Saturday, September 26, 2015
When it becomes impossible to go on: How can we stop suicides? - SIFY
Last Updated: Fri, Sep 25, 2015 08:21 hrs
Towards the end of Suicide Prevention Month, yet another student of IIT Madras was found hanging in his room.
Nagendra Kumar Reddy was on scholarship; he had topped his class the previous year. By all accounts, he had a promising, lucrative career ahead of him. But it has been speculated that the reason he took the extreme step was that he had not cleared the Graduate Aptitude Test in Engineering (GATE) on his second attempt.
Every time someone commits suicide, we wonder why. The person seemed so happy. The person had such a loving family, and so many friends. Even by the complicated parameters of success set by Facebook – a lucrative job, a beautiful and accomplished partner, a cuddly dog, a child or two, and frequent holidays on the beach – most people seem to be making it. And, yet, an extraordinary number of people are depressed.
What is it about the times in which we live that makes life so terrible, that makes us want to give up so often?
The whole world was stunned when Robin Williams, who became a spokesperson for depression even while he made us laugh, ended his life. He seemed to have it all – a stellar acting career, a supportive family, and professional help with his depression. And yet, he found himself in such a dark place that he could not find a way out. We will never know what pressures he faced, what made him want out of it all.
How many of us are equipped to deal with our own bouts of depression, or those of our friends? Most often, we only end up making depressed people feel guilty about their situations – to laypeople, depression appears to be a state of mind, not a chronic condition. To tell someone that he must count himself lucky for all that he has may further exacerbate the problem, because it invalidates his depression.
One of the most critical steps we need to take in tackling depression, and therefore suicide, is to remove the stigma around psychiatric counselling.
Every so often, celebrities speak out about their problems with depression and mental illness. But visits to the psychiatrist are not the norm in this country, if they are anywhere in the world. To go to a psychiatrist is to admit that one is not able to handle pressure, which is seen as a failure in itself.
Perhaps one solution is to make counselling compulsory in all schools, colleges, and workplaces. If one has nothing to say or share, one could just have a chat about the weather and politics with a qualified counsellor or psychiatrist. But for as long as counselling remains optional, people will hesitate to consult a professional, even when they have access.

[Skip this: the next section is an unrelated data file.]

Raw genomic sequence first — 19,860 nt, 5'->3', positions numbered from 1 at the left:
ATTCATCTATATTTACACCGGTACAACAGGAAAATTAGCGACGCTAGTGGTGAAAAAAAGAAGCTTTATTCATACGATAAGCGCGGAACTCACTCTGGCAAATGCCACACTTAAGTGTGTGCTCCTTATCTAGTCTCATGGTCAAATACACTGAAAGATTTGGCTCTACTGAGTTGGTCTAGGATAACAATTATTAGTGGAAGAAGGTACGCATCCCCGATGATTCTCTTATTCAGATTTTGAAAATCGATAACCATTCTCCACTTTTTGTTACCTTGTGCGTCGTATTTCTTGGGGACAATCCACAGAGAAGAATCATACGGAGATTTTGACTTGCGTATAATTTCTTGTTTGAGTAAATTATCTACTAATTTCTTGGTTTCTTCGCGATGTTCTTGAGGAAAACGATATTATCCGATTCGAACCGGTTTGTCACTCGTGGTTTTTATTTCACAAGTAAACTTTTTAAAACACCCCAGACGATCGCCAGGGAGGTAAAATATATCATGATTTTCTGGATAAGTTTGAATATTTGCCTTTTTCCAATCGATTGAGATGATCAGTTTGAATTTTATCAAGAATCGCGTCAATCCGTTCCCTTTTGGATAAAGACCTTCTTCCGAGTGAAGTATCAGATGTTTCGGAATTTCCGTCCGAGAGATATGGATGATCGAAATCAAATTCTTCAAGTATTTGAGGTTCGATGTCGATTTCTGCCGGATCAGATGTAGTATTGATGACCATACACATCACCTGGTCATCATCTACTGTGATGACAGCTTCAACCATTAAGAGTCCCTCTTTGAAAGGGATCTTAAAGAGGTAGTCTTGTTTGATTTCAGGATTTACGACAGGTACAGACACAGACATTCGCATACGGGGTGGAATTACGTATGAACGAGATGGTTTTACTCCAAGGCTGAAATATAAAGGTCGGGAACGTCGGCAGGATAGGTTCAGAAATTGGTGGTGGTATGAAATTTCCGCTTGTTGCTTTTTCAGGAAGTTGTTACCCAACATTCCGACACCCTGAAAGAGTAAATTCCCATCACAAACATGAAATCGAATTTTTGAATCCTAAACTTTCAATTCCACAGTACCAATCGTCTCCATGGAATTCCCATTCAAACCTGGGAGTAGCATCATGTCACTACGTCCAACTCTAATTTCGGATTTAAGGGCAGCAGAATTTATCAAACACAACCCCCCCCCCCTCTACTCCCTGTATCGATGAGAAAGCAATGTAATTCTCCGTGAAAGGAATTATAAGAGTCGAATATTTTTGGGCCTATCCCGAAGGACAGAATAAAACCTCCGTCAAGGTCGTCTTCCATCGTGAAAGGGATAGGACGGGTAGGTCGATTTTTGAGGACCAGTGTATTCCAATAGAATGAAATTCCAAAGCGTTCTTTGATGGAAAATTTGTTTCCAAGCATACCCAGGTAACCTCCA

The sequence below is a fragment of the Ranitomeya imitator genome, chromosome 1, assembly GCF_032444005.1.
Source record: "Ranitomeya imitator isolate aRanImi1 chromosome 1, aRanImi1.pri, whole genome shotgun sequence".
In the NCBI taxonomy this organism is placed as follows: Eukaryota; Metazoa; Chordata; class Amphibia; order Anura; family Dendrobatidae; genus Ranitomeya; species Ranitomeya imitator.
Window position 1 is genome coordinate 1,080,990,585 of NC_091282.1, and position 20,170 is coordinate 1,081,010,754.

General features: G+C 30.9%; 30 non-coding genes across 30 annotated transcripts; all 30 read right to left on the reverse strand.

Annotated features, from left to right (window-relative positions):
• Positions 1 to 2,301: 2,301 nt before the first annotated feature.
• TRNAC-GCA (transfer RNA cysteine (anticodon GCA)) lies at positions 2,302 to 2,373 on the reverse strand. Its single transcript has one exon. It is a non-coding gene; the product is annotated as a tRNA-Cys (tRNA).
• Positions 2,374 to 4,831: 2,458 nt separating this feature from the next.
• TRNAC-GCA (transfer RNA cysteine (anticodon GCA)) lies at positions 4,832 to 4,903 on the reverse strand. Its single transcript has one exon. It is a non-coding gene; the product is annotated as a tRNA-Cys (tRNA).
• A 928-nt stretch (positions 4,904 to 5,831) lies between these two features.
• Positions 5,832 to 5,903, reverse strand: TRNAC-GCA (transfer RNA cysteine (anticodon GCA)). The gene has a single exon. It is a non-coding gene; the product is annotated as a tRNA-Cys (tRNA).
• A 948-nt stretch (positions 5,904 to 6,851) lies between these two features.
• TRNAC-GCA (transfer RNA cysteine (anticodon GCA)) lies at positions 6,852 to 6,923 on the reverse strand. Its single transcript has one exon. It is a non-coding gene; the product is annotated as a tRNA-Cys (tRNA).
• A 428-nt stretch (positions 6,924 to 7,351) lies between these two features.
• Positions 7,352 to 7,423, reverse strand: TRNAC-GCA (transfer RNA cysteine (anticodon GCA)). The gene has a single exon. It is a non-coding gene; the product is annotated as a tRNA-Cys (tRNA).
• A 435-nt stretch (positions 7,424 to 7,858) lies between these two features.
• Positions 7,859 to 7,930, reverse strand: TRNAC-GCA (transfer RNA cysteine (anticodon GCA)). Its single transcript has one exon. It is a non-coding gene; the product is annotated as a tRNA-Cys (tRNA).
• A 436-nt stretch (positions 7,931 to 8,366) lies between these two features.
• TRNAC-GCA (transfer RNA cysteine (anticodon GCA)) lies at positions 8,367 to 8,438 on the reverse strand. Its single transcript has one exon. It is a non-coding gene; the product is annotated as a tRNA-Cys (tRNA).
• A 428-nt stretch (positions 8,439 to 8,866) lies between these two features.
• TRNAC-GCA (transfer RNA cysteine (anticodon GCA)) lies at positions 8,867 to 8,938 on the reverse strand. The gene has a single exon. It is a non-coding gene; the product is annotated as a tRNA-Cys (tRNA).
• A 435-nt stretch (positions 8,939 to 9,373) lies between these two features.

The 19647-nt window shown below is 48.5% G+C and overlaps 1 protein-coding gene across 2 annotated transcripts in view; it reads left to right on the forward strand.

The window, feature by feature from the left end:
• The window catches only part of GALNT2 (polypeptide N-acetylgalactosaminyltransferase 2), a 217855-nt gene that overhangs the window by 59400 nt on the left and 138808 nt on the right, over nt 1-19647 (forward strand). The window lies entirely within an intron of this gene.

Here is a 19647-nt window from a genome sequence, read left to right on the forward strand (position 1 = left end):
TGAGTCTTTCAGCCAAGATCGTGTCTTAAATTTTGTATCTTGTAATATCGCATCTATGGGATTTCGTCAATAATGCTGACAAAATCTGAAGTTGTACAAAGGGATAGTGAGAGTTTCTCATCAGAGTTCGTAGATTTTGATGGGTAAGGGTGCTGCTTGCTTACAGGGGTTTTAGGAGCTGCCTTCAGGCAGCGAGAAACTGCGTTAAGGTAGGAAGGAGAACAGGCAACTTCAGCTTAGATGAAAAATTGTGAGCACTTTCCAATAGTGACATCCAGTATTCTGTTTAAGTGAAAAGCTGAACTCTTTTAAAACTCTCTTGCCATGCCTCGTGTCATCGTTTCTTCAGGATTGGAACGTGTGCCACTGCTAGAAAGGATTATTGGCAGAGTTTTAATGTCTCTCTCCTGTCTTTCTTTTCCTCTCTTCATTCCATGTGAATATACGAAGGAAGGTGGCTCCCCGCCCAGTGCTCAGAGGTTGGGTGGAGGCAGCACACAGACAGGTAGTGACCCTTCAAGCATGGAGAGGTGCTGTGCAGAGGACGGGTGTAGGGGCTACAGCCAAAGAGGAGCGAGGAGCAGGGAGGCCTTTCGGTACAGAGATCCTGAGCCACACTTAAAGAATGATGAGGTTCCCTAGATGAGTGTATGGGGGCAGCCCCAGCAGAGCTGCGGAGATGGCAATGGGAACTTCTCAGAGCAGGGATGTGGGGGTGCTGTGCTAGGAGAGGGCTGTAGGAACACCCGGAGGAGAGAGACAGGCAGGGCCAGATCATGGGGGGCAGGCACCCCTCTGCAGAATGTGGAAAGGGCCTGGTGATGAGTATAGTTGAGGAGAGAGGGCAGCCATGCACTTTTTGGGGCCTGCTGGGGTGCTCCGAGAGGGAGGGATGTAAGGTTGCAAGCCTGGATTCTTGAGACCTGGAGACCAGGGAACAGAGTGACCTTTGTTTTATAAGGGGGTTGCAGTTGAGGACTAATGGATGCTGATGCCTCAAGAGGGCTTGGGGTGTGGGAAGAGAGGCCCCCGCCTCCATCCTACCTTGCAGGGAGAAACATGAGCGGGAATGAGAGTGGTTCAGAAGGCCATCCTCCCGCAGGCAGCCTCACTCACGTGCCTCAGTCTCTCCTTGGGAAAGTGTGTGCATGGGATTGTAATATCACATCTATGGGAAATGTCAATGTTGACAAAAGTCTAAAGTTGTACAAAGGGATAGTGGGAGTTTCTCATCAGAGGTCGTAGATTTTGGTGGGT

Some years ago, a study earmarked isolation, competition, and academic pressure as the most common reasons for student suicides at premier institutes.
These are never going to go away. Work pressure is never going to go away either. Even if you don't go to work, Facebook is watching.
Over the decades, we have fostered an environment where one's success is measured relative to everyone else's. We need to be more intelligent, richer, more ruthless, and wittier than everyone else. We also need to be happier than everyone else.
Under such circumstances, it becomes very easy to feel guilty for being a disappointment. It becomes easy to feel that one has let down oneself and one's family, that one is a financial or emotional drain on everyone else, and that the world would be better off without one.
We don't have the mechanisms to talk about why happiness has become so elusive. To admit that we need help means we are not as strong as everyone else. To admit that we are not happy means we are dropping out of the race.
And so, in our moments of distress, instead of turning to professionals, we turn to those we know and trust, hoping to hear a few words that click, something that will make us snap out of it. For many of us, this is enough.
But there are some who cannot "snap out of it". I recently read a tweet about how asking someone who is clinically depressed to "snap out of it" is like asking someone who is deaf to listen harder. And these people, who are as perfect and imperfect as the rest of their colleagues but plagued by something beyond their control, need to be able to speak about their problems in a safe environment, without being made to feel bad about themselves.
Mandatory counselling for everyone may be a good start.
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Nandini is a journalist and humour writer based in Madras. She is the author of Hitched: The Modern Woman and Arranged Marriage. She sells herself and the book on www.nandinikrishnan.com